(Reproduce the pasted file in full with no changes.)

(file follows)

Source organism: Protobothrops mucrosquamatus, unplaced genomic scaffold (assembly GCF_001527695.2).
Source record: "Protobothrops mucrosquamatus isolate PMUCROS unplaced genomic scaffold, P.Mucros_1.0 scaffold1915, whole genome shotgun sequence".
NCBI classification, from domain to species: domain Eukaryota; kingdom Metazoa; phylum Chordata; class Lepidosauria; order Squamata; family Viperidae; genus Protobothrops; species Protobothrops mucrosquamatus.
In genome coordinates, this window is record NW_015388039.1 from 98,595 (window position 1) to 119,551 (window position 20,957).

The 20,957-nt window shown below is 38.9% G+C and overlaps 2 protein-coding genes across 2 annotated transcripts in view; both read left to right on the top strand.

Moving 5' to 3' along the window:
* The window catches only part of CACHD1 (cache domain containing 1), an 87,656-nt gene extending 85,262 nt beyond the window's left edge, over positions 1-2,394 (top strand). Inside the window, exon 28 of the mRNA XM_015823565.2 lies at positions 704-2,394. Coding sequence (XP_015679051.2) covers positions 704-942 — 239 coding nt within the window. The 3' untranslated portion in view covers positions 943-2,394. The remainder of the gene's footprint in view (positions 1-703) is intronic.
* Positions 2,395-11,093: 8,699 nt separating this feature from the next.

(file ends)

Source organism: Protobothrops mucrosquamatus, unplaced genomic scaffold (assembly GCF_001527695.2).
Source record: "Protobothrops mucrosquamatus isolate PMUCROS unplaced genomic scaffold, P.Mucros_1.0 scaffold1915, whole genome shotgun sequence".
NCBI classification, from domain to species: domain Eukaryota; kingdom Metazoa; phylum Chordata; class Lepidosauria; order Squamata; family Viperidae; genus Protobothrops; species Protobothrops mucrosquamatus.
In genome coordinates, this window is record NW_015388039.1 from 98,595 (window position 1) to 119,551 (window position 20,957).

The 20,957-nt window shown below is 38.9% G+C and overlaps 2 protein-coding genes across 2 annotated transcripts in view; both read left to right on the top strand.

Moving 5' to 3' along the window:
* The window catches only part of CACHD1 (cache domain containing 1), an 87,656-nt gene extending 85,262 nt beyond the window's left edge, over positions 1-2,394 (top strand). Inside the window, exon 28 of the mRNA XM_015823565.2 lies at positions 704-2,394. Coding sequence (XP_015679051.2) covers positions 704-942 — 239 coding nt within the window. The 3' untranslated portion in view covers positions 943-2,394. The remainder of the gene's footprint in view (positions 1-703) is intronic.
* Positions 2,395-11,093: 8,699 nt separating this feature from the next.